The Los Angeles Lakers are set to take on the Denver Nuggets for their second game of the first round series of the Western Conference playoffs.
Last time these two met (Sunday), the Lakers completely dominated Denver, wire-to-wire, exploiting match-up advantages and letting Andrew Bynum exploit whoever the hell he wanted to exploit. The win was one of the best we’ve seen from L.A. this season, and we expect them to keep it up, because it just looked so damn easy.
Of course, we don’t know if they’ll keep it up. All season, the Lakers have followed up good wins with really, really ugly losses to terrible teams. Their confidence seems to get in the way of their performance against teams any squad would sleep on.
But this is the postseason now, and a 103-88 win over Denver means absolutely nothing in terms of momentum. If anything, the Denver Nuggets will come out playing harder, rotating faster, and driving in the paint more often.
Nuggets’ head coach George Karl is a hell of a lead man, and we expect nothing from him except solid adjustments. This means attempting to space out the floor by playing small ball — in order to draw out Andrew Bynum and Pau Gasol from the paint and let their quick wings and guards penetrate a little easier — while playing much more physical defense against L.A. Last game, the Nuggets couldn’t keep up with the ball rotation nor the inside game of Gasol and Bynum (although they didn’t exactly play inside the paint all that often).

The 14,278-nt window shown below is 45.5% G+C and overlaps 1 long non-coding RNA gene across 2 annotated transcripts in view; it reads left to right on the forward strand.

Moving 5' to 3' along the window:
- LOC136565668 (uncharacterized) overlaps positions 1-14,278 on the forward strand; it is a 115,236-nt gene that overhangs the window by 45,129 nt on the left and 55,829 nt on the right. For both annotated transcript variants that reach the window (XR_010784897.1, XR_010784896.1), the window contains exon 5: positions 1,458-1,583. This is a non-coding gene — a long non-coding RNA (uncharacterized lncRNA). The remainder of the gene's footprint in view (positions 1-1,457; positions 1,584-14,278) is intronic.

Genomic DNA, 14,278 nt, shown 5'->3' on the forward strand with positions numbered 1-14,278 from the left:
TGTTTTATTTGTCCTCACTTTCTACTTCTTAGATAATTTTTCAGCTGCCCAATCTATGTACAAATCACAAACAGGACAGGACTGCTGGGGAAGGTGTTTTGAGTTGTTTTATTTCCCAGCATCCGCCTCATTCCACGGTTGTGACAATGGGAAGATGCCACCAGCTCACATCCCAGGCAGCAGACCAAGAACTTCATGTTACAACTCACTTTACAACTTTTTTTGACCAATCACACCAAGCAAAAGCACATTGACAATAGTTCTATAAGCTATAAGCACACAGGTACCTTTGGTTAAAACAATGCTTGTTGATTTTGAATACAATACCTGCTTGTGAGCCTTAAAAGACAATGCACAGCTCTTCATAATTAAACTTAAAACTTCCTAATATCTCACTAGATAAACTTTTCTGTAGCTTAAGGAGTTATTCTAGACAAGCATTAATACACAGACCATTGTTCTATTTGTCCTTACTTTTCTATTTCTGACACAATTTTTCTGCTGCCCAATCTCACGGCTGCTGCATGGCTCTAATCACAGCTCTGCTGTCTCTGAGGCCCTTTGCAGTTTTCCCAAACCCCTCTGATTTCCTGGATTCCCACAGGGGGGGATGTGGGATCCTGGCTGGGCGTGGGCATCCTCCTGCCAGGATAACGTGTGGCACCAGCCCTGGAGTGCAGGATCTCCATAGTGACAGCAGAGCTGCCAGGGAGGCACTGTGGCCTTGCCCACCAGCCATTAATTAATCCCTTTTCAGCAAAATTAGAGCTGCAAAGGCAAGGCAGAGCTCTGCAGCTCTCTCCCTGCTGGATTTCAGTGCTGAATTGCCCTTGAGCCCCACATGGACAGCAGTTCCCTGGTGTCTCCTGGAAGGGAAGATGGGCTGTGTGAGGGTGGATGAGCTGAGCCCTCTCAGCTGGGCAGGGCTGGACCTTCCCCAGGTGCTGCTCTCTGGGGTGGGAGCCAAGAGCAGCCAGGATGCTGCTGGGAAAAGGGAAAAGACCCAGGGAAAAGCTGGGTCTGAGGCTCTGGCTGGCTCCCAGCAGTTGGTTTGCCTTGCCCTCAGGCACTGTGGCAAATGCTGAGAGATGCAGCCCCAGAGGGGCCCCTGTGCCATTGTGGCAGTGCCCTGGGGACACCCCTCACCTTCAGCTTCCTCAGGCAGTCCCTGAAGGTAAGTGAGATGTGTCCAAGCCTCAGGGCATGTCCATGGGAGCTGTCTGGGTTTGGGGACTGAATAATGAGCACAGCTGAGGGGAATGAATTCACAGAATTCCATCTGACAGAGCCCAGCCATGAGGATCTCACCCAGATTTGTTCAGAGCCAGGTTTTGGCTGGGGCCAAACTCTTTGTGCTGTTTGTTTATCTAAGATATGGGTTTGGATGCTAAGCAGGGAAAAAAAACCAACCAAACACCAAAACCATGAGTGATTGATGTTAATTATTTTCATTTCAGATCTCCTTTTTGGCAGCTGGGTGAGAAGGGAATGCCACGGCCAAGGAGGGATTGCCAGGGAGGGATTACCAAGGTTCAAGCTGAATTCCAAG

What that means is that the Lakers need just as much tenacity from their bigs (every Laker fan can tell you just how difficult that is, with Andrew Bynum playing the pivot) as they had on Sunday.
The Lakers’ best chance of winning is to play smart and keep the ball moving (even though Kobe took a ton of shots again, quite a few were open spot-up jumpers off of off-ball screens) while banging inside to collapse Denver’s defense.
If you could sum up what the Lakers have to do to go back to Denver up 2-0 in the series in one sentence, it’s this: Don’t change a damn thing. Against this Nuggets’ team, which seems to lack offensive savvy when they can’t slash to the basket comfortably or head up on fastbreaks, playing the way we did on Sunday will beat them by double digits nine times out of ten. When Andrew Bynum plays with conviction on defense while being incredibly efficient on offense, it raises the level of play from Pau Gasol — making it easier for him to play help defense in case of a bailout pass, or to grab rebounds, when Bynum goes up for a block — and the perimeter players, which won’t be too prone to collapse and leave open shooters when they get beat off the dribble.
If we’re lucky, the Lakers go against the grain — by Laker standards, I mean — and play consistently and as they should for more than a Sunday afternoon. It would be nice to not have to suffer a heart attack during the first series of these playoffs.